Corn farmers in some parts of the U.S. Plains are finding their newly harvested crop has to be heavily discounted or cannot be sold at all due to the presence of a vicious fungus that makes the corn dangerous to eat.
The culprit is aflatoxin toxins produced by a fungus that can harm and possibly kill livestock and are considered carcinogenic to animals and humans.
It s the worst I ve seen, said Dennis Elbrader, Cherokee County extension agent in southeast Kansas.
Aflatoxin is a common problem for corn farmers in the United States and can impact cotton and peanut crops among others. But this year, amid one of the longest and most devastating droughts in U.S. history, the fungus is being seen in concentration levels far above common thresholds for safety set by the U.S. government.
Elbrader said some growers have had to plow under their crop, while in some areas farmers are absorbing a discount as high as $1 a bushel when tests reveal high levels of aflatoxin.
The condition generally occurs when the weather is hot, humid and droughty during the grain fill period of development. This year triple-digit temperatures and extended drought conditions plagued Kansas, Oklahoma and Texas much of the summer.
The U.S. Department of Agriculture reported Monday that about 10 per cent of the total U.S. crop had been harvested as of Sunday.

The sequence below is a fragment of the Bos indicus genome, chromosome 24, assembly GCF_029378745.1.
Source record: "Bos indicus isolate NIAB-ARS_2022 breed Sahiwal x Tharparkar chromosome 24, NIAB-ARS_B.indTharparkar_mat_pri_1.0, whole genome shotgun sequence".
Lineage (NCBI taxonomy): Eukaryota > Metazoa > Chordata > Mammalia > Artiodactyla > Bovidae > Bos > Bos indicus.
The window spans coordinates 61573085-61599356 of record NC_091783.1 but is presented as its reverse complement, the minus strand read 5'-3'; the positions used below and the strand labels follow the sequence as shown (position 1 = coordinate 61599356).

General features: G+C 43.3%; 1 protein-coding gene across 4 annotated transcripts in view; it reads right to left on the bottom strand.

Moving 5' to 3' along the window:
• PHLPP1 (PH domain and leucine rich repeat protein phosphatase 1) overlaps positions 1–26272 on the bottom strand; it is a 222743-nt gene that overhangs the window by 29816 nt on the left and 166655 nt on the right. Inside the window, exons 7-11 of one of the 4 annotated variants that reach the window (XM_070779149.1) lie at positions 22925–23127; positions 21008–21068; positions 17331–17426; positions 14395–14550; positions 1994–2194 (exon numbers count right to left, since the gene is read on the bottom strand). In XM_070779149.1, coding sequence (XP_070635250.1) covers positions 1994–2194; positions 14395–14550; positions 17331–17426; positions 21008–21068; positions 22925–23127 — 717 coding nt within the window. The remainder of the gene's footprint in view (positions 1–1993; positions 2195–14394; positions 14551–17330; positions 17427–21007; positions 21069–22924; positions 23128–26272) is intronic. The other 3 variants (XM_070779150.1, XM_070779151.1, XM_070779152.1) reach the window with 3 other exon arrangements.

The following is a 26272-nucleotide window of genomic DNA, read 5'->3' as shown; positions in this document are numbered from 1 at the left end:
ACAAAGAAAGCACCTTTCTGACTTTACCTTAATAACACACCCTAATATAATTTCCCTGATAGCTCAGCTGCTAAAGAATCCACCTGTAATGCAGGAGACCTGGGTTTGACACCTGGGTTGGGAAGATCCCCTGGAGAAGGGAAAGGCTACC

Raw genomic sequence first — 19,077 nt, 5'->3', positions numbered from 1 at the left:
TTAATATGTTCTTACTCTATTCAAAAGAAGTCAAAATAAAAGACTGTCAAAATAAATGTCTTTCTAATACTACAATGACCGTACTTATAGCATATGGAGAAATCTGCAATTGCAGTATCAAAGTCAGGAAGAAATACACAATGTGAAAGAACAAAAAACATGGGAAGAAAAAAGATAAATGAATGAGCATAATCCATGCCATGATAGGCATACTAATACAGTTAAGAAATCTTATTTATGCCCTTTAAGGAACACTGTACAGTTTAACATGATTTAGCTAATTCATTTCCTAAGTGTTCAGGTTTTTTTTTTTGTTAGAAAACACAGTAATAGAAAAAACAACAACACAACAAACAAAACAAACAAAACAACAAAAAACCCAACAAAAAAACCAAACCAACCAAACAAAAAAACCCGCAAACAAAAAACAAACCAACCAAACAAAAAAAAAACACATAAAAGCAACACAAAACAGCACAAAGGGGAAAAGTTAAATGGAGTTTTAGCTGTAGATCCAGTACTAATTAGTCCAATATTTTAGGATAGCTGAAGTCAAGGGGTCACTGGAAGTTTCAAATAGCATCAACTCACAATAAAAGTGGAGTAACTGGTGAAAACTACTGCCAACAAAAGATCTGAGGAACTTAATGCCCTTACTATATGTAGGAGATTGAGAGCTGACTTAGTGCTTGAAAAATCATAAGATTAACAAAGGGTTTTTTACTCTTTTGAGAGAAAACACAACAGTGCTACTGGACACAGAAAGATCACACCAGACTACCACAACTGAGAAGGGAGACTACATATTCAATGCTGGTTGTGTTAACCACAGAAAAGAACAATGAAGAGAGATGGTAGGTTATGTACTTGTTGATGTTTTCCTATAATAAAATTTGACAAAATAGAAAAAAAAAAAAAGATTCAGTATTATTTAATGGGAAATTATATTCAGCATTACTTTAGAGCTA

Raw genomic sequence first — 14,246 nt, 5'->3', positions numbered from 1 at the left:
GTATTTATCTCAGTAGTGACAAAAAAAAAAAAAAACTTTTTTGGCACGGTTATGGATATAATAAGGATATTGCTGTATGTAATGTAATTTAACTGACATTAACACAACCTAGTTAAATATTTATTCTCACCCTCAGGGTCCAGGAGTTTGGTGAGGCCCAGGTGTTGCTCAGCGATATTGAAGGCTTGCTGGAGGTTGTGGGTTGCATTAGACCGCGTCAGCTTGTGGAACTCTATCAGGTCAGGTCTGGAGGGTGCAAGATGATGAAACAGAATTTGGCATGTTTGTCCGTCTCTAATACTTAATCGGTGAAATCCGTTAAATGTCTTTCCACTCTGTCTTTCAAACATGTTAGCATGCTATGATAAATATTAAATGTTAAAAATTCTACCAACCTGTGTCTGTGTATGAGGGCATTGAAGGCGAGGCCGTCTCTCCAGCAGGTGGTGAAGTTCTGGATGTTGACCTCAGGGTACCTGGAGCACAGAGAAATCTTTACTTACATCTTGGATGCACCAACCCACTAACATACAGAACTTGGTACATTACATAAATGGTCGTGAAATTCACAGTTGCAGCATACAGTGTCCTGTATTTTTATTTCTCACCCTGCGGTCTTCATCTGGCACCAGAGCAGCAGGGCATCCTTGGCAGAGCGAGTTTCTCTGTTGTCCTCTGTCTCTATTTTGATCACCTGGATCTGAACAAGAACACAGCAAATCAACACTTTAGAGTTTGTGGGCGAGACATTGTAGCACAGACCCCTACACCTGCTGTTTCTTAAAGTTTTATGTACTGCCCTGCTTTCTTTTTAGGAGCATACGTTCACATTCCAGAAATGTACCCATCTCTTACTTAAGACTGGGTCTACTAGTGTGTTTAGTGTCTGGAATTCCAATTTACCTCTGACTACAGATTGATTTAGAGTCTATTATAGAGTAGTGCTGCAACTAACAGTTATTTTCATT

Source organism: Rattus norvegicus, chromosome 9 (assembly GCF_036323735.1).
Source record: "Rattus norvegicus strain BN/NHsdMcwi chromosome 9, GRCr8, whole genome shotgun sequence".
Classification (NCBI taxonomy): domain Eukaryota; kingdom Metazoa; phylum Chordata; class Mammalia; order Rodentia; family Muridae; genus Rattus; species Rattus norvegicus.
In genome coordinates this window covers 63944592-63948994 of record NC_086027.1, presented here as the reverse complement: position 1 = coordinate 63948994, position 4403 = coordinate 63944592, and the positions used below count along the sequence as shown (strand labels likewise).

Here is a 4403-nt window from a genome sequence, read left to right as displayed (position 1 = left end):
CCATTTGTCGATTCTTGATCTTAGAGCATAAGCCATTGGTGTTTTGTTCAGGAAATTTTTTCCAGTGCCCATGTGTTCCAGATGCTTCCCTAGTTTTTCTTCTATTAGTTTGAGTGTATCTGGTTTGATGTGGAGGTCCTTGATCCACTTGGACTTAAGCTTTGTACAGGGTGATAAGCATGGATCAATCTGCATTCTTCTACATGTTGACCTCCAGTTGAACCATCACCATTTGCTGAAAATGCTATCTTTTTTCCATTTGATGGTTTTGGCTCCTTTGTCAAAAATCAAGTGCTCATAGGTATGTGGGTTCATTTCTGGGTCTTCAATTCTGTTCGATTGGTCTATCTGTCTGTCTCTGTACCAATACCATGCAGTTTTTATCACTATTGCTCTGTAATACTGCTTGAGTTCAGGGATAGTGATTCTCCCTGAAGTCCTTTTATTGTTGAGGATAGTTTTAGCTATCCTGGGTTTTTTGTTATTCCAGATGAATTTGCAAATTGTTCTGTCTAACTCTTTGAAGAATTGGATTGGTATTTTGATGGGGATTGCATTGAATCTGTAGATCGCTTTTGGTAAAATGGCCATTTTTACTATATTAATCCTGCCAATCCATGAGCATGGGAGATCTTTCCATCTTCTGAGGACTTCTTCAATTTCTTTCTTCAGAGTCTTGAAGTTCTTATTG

While some levels of aflatoxin are considered acceptable generally under 100-150 parts per billion anything over 300 parts per billion is generally not usable, according to grain experts.
But some producers in the Plains are harvesting corn testing at 500 parts per billion or more. There have been reports as high as 1,000 ppb.
The presence of the aflatoxin has meant not only lower income for farmers looking to sell their crop, but also headaches finding a home for the grain.
At certain levels the affected grain can t be sold for food or animal feed. Most ethanol producers also shun the corn because the toxins can become concentrated in the distillers grains made as a byproduct of ethanol and used for livestock feed.
The aflatoxin problem comes as many farmers are suffering a shortened corn crop anyway due to poor weather conditions.
It is just one more thing that has gone wrong this year, said Doug Jardine Kansas State University plant pathologist.
The guys (farmers) are so beat down and here is one more thing beating down on them, he said. Millions of dollars are paid annually from crop insurance to corn growers with aflatoxin-contaminated grain. In 2008, more than $15 million was paid for corn crop losses due to aflatoxin, according to the Aflatoxin Mitigation Center of Excellence.
Thepresenceofthe aflatoxinhasmeant notonlylowerincome forfarmerslookingto selltheircrop,butalso headachesfindinga homeforthegrain.